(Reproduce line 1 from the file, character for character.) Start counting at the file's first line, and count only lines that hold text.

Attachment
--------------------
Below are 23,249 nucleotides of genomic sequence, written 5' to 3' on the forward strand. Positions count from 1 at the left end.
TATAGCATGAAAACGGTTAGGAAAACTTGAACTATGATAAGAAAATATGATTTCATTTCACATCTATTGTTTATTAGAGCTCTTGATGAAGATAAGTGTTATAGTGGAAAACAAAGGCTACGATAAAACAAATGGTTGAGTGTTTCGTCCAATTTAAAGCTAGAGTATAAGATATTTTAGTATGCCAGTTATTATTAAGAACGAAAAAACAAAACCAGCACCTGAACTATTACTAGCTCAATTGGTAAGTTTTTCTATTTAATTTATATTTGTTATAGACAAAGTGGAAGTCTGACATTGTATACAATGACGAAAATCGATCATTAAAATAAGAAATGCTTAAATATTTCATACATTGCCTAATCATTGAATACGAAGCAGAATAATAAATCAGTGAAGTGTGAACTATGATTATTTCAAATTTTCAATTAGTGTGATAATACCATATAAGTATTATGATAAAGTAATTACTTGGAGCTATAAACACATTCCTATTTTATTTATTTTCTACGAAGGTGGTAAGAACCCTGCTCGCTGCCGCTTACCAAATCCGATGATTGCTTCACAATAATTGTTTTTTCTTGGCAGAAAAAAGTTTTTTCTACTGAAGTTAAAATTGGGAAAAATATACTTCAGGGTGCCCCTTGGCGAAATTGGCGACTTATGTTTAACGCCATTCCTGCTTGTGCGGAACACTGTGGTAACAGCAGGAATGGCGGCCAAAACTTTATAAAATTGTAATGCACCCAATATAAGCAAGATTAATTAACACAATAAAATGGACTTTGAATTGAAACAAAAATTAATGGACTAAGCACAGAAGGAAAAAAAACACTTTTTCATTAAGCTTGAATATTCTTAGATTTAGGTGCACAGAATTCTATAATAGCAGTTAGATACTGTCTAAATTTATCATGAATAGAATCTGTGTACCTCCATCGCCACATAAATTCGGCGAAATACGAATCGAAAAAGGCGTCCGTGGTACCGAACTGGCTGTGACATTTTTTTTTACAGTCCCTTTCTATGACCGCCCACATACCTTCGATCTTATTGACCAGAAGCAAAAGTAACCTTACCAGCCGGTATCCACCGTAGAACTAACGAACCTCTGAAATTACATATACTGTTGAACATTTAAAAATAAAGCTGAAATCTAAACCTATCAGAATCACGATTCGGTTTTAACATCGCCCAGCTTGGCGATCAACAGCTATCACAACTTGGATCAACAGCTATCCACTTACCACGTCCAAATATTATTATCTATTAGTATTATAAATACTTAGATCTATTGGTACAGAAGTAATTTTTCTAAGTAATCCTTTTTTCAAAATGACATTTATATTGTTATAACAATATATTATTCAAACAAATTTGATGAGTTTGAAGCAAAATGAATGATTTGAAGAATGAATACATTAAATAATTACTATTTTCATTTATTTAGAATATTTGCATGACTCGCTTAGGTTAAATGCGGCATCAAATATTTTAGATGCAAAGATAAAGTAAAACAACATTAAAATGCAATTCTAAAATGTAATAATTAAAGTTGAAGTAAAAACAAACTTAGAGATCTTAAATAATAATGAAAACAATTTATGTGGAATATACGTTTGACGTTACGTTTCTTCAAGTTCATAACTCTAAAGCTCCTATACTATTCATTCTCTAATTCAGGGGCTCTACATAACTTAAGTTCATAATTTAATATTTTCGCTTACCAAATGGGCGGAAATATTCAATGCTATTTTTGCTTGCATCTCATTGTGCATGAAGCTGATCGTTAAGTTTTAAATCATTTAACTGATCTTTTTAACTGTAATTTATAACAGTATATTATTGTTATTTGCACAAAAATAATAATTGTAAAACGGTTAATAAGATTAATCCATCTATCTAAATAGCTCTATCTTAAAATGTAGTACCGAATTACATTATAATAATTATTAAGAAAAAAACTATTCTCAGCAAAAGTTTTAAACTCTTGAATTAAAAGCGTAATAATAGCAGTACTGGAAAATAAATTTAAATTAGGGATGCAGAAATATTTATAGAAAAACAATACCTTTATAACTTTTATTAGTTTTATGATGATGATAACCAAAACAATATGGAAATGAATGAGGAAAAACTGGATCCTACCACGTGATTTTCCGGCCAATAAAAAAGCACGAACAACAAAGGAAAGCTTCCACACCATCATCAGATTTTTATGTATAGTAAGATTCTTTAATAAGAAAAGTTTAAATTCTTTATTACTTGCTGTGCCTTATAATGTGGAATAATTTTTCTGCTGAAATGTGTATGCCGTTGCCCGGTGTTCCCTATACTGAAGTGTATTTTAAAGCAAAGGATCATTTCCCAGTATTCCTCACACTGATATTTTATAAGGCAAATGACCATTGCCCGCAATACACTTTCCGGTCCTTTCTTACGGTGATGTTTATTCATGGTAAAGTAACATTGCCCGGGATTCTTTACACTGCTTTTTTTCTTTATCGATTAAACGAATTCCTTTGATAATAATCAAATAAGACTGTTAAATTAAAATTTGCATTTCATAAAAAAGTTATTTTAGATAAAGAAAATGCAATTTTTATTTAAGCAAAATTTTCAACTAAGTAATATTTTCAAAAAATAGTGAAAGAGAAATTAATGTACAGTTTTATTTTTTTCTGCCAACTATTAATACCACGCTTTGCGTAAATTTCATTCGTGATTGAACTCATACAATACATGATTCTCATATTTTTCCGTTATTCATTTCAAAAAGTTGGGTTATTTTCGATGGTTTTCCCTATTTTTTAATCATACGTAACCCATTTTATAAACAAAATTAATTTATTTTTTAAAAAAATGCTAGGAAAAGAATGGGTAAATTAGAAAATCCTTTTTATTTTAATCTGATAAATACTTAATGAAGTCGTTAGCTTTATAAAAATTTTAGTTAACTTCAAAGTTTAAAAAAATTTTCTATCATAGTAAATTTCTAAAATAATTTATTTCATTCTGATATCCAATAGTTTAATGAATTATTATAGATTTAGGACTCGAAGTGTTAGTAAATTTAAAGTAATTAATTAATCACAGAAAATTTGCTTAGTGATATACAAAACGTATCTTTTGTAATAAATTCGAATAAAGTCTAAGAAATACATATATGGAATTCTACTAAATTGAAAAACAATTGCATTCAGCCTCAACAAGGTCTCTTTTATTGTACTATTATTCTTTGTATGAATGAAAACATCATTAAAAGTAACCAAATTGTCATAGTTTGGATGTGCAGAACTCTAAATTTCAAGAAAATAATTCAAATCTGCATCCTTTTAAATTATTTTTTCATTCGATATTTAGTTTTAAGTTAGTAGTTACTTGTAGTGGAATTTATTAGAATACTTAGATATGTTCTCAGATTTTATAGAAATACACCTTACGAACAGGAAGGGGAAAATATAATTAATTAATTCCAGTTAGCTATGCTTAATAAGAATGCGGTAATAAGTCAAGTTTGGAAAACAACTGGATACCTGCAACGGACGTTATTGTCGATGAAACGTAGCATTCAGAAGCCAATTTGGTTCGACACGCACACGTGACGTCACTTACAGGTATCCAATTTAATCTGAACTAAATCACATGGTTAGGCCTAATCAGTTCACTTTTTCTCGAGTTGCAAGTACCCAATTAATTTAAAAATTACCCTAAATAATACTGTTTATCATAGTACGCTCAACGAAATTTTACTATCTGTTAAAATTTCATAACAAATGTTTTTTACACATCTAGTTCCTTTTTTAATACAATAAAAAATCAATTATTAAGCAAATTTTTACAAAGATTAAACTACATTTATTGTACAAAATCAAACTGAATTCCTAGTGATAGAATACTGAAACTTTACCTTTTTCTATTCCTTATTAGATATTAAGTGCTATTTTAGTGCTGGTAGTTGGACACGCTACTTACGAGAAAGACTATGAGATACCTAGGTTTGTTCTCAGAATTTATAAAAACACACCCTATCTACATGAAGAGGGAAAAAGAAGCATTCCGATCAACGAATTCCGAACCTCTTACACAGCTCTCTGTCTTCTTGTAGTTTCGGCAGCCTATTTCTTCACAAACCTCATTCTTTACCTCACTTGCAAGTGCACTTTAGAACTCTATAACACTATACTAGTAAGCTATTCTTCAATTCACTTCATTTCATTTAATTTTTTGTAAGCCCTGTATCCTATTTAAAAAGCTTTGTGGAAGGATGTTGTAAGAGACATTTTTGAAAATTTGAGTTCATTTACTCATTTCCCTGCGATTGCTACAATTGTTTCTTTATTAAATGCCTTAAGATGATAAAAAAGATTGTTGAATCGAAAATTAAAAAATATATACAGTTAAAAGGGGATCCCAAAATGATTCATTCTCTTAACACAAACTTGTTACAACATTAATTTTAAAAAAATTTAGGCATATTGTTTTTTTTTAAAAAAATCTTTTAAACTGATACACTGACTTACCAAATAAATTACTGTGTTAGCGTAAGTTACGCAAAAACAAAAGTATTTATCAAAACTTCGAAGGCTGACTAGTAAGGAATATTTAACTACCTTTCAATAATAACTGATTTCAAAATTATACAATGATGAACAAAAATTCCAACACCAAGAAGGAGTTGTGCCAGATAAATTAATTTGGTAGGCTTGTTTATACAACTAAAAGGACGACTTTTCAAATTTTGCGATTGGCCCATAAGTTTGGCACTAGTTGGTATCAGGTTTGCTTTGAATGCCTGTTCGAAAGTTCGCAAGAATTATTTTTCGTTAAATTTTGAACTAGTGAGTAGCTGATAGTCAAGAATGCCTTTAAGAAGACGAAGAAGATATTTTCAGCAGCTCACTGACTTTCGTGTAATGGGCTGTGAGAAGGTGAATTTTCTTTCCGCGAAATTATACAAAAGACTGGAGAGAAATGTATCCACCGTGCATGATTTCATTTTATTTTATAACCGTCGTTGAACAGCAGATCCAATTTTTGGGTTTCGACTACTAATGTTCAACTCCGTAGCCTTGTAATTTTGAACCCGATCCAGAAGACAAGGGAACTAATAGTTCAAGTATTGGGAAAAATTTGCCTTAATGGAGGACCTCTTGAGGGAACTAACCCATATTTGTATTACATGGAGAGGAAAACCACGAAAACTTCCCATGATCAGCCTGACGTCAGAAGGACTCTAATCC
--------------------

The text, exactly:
Below are 23,249 nucleotides of genomic sequence, written 5' to 3' on the forward strand. Positions count from 1 at the left end.